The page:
Imagine sitting in that antique wheelchair. 
Now . . . make the wheels square instead of round. 
Imagine yourself sitting in that broken out seat while someone, perhaps a brutish older sister, pushes you across uneven ground. 
Can you feel that?

That's what it sounded like when my sister read aloud, to all of us, from The Complete Tales of Uncle Remus.


I wrote this post and then left to go to the store. On the way there, I heard a radio program about Sarah Jones and her one-woman show wherein she becomes many different women, at least to the ear. Sometimes I think ideas float around in the atmosphere and land in different places at the same time. How else to explain that particular coincidence?

Thursday, November 13, 2014

Mrs. Cole

Mrs. Cole was born and raised in a certain part of London, but has lived in the US nearly all of her adult life. Still, she has her accent -- when she says her name her lips make a perfect round O -- and I love to see her. Not only for the accent, but because she is A Character. 

The first time I met her she came in absolutely ranting about the village's quarterly charge for refuse collection.
"Why, I never! In LONDON we never 'ad to pay a PENNY to have the trash collected. We putTit out and it wenTaway!" 
Her jaw was dropped and her blue eyes were wide. Her thick brown and silver hair vibrated in a fat bun. Despite her outrage I could see that some of her bombast was simply for the fun of having her say. I went to the counter, stood to one side of Phyllis, who was taking the begrudged payment. I just wanted to watch. I love accents and I love characters, and I was delighted with this particular show. The third or fourth time she said something about how much better the London system was, I couldn't help myself . . . I offered: "Aaaaaaaaaaaaaa, but y'came 'EEEAH, DI'N'Tya?"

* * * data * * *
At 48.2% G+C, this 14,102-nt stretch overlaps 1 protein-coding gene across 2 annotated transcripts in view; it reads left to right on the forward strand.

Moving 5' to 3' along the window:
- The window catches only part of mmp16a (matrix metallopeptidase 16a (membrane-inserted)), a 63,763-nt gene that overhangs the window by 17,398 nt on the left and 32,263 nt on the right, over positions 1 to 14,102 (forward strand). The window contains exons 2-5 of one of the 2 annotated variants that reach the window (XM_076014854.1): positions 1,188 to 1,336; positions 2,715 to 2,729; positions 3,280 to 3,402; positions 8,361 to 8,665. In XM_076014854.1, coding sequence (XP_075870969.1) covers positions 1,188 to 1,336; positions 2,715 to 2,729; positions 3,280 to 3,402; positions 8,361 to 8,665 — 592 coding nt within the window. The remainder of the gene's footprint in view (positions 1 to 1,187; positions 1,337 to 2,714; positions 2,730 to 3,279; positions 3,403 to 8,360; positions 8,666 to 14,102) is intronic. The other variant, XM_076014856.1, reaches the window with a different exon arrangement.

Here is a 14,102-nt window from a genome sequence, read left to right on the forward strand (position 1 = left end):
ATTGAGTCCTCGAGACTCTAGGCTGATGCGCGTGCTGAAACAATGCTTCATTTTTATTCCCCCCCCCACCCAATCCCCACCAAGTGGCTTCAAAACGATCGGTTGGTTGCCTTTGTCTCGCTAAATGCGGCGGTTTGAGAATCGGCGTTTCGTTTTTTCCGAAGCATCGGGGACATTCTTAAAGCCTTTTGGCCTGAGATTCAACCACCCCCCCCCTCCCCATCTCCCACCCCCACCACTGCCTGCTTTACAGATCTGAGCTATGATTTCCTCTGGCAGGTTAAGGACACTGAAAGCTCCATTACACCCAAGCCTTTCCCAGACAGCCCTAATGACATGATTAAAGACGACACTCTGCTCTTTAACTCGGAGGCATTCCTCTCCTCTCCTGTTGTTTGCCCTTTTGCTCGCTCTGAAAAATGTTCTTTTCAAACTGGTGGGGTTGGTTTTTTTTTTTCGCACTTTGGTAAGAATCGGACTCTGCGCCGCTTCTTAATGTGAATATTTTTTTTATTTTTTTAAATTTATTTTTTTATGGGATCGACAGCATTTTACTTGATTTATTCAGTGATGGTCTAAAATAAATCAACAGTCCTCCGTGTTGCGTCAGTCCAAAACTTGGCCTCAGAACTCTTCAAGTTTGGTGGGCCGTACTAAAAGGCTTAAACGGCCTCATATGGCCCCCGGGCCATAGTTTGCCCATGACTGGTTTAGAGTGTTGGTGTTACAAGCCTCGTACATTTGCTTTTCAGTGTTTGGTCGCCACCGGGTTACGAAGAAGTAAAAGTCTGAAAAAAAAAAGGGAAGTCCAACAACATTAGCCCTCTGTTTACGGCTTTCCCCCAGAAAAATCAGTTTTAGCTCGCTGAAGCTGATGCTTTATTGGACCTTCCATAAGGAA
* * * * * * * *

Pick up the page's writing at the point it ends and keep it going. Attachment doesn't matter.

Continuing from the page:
Her head whipped toward me, her face agape. I do believe she thought I was another import. If I had thought I would be able to maintain the dialect, I would've continued, but I couldn't do it. 

She was in the other day to pay the same kind of bill. She had her pug dog with her and we had a lovely long chat about how wonderful dogs are. 
"I wouldn' say this to EV'rybuddy, you know . . . but there ARE times when I like him BET'a' than I like the kids!" and she . . . chortled.

I do love to see Mrs. Cole. I replay our conversations for days afterward, trying to mimic her vowel sounds. 
"I 'ad decided I wouldn' getTanother dog, because . . . after all . . . I'm AYTEE years old. But I saw him and I 'ad 'im named within thirty seconds!"
A woman after my own heart.